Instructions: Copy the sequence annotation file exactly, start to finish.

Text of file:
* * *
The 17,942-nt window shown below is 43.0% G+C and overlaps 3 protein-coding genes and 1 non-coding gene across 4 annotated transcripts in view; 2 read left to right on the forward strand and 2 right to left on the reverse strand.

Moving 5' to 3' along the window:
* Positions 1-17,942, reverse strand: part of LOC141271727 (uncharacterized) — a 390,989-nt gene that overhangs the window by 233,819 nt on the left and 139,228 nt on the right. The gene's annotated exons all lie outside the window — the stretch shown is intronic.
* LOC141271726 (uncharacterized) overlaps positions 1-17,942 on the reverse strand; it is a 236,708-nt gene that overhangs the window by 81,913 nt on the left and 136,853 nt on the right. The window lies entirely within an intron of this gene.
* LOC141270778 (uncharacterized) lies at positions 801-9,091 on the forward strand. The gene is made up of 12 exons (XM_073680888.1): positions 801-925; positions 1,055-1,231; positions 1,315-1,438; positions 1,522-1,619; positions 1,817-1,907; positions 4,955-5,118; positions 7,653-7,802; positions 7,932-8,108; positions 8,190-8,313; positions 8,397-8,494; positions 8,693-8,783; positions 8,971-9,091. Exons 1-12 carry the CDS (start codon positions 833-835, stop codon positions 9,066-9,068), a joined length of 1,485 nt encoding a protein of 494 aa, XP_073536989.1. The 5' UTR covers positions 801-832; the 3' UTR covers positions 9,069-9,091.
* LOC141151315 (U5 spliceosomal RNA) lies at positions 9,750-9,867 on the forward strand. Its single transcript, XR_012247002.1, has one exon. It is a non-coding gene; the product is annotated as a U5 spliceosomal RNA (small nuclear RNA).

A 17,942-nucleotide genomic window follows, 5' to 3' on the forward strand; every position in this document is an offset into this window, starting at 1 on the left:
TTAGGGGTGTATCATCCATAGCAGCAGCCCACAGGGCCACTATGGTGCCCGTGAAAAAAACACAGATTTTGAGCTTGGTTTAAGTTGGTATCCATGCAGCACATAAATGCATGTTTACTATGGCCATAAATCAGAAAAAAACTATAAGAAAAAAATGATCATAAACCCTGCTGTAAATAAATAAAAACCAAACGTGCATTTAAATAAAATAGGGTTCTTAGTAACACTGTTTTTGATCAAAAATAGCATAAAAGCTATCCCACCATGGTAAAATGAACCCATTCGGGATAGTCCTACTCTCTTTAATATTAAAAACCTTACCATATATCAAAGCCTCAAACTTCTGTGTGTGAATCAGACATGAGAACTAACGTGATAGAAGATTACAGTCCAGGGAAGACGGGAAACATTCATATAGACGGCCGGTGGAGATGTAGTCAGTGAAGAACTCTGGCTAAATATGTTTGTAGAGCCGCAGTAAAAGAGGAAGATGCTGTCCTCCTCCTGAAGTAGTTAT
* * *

The 17,942-nt window shown below is 43.0% G+C and overlaps 3 protein-coding genes and 1 non-coding gene across 4 annotated transcripts in view; 2 read left to right on the forward strand and 2 right to left on the reverse strand.

Moving 5' to 3' along the window:
* Positions 1-17,942, reverse strand: part of LOC141271727 (uncharacterized) — a 390,989-nt gene that overhangs the window by 233,819 nt on the left and 139,228 nt on the right. The gene's annotated exons all lie outside the window — the stretch shown is intronic.
* LOC141271726 (uncharacterized) overlaps positions 1-17,942 on the reverse strand; it is a 236,708-nt gene that overhangs the window by 81,913 nt on the left and 136,853 nt on the right. The window lies entirely within an intron of this gene.
* LOC141270778 (uncharacterized) lies at positions 801-9,091 on the forward strand. The gene is made up of 12 exons (XM_073680888.1): positions 801-925; positions 1,055-1,231; positions 1,315-1,438; positions 1,522-1,619; positions 1,817-1,907; positions 4,955-5,118; positions 7,653-7,802; positions 7,932-8,108; positions 8,190-8,313; positions 8,397-8,494; positions 8,693-8,783; positions 8,971-9,091. Exons 1-12 carry the CDS (start codon positions 833-835, stop codon positions 9,066-9,068), a joined length of 1,485 nt encoding a protein of 494 aa, XP_073536989.1. The 5' UTR covers positions 801-832; the 3' UTR covers positions 9,069-9,091.
* LOC141151315 (U5 spliceosomal RNA) lies at positions 9,750-9,867 on the forward strand. Its single transcript, XR_012247002.1, has one exon. It is a non-coding gene; the product is annotated as a U5 spliceosomal RNA (small nuclear RNA).

A 17,942-nucleotide genomic window follows, 5' to 3' on the forward strand; every position in this document is an offset into this window, starting at 1 on the left:
TTAGGGGTGTATCATCCATAGCAGCAGCCCACAGGGCCACTATGGTGCCCGTGAAAAAAACACAGATTTTGAGCTTGGTTTAAGTTGGTATCCATGCAGCACATAAATGCATGTTTACTATGGCCATAAATCAGAAAAAAACTATAAGAAAAAAATGATCATAAACCCTGCTGTAAATAAATAAAAACCAAACGTGCATTTAAATAAAATAGGGTTCTTAGTAACACTGTTTTTGATCAAAAATAGCATAAAAGCTATCCCACCATGGTAAAATGAACCCATTCGGGATAGTCCTACTCTCTTTAATATTAAAAACCTTACCATATATCAAAGCCTCAAACTTCTGTGTGTGAATCAGACATGAGAACTAACGTGATAGAAGATTACAGTCCAGGGAAGACGGGAAACATTCATATAGACGGCCGGTGGAGATGTAGTCAGTGAAGAACTCTGGCTAAATATGTTTGTAGAGCCGCAGTAAAAGAGGAAGATGCTGTCCTCCTCCTGAAGTAGTTAT